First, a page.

Money Mocks?

It’s all very well for Bill Gates to mock the planned $100 “One Laptop per Child” scheme. And, well, yippee for him, his company is releasing a mini ultra-mobile computer with a teensy-tiny screen that will retail for $600-$1000. But, pray tell, what bloody use would such a piece of hardware be to people in the poorest parts of the world?

I think it is shocking that the wealthiest man in the world should mock a project like this and talk about how it’s really “network connectivity, applications and support” that make up the bulk of the cost. Certainly if you buy his company’s applications they will cost you a packet – one of the reasons why I have now moved to the Open Source market for my applications, and it’s not only my pocket that is better off for having done this.

Network connectivity can be expensive but it shouldn’t be. As with all business, the cost comes from ensuring a profit-margin that will satisfy investors and board members who really don’t give a stuff about the little guy. If they did, more profit would be reinvested instead of being used to pay executives and directors salaries and bonuses that they questionably “deserve”. Anyone who wants to say I’m wrong may do so. However, if I am wrong, why is Mr. Gates advocating a $600-$1000 PC and not supporting the drive to reduce the cost of a laptop to $100. Maybe $100 is too low to aim for but is $600 (oh, okay, $599 – semantics, semantics!!!) really the best that he and his billions of $ can aim for?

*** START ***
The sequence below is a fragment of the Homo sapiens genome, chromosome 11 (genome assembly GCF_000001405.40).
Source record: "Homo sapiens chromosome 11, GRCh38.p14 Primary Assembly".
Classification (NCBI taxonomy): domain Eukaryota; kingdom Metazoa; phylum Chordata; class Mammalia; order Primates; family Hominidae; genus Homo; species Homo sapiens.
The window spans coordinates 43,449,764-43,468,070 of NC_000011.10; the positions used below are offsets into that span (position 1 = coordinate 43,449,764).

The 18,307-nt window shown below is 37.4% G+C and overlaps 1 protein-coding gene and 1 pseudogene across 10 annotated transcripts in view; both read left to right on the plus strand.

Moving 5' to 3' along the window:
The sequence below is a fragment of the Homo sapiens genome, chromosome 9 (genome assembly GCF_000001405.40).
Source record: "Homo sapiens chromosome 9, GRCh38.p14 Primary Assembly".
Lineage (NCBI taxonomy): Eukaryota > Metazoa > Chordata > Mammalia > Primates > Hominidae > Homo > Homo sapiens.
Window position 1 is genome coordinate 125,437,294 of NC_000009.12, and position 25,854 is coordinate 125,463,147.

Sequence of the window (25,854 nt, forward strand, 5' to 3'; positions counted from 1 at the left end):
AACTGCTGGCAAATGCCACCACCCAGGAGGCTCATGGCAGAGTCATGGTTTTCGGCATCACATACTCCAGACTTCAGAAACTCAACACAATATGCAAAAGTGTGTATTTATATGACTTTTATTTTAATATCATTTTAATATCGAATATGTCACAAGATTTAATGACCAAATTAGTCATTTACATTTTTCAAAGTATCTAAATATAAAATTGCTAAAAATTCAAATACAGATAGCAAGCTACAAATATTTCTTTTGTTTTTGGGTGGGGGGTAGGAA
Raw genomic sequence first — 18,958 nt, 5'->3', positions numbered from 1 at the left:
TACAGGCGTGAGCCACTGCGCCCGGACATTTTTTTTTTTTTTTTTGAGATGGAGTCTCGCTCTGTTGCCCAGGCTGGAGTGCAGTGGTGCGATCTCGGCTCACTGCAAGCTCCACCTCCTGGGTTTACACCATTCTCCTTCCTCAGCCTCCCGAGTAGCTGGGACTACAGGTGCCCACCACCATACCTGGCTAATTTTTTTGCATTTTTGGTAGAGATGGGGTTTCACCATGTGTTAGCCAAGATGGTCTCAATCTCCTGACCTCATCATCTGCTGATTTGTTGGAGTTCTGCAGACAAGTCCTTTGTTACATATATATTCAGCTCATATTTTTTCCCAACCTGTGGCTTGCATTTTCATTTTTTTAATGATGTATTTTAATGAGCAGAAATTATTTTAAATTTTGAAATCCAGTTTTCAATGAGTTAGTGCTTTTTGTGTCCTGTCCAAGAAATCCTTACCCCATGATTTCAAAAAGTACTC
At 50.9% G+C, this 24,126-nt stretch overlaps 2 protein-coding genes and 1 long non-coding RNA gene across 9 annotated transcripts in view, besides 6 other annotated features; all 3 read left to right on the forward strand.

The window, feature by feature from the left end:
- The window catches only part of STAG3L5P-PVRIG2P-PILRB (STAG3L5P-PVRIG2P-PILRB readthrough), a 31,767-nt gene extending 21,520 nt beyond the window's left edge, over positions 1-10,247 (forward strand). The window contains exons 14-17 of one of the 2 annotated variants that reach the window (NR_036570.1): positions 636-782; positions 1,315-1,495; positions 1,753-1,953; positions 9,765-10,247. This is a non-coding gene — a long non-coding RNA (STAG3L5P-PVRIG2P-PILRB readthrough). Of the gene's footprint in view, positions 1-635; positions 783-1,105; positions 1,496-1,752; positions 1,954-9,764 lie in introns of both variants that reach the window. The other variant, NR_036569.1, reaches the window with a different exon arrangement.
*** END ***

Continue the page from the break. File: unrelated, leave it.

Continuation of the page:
The same applies to support. Support costs could be greatly reduced if the applications were properly written and tested in the first place. I’ve been in IT for over twenty years and, despite all the advances in processing power, memory size, storage capacity, etc., the applications we rely on are becoming more and more buggy, more and more bloated. And, surprise, surprise, more expensive to support.

Anyway, now that I’ve gotten that out of my system I have to say that Mr. Gates’ remarks show he has rather missed the point of these laptops – which are being made with developing countries in mind.


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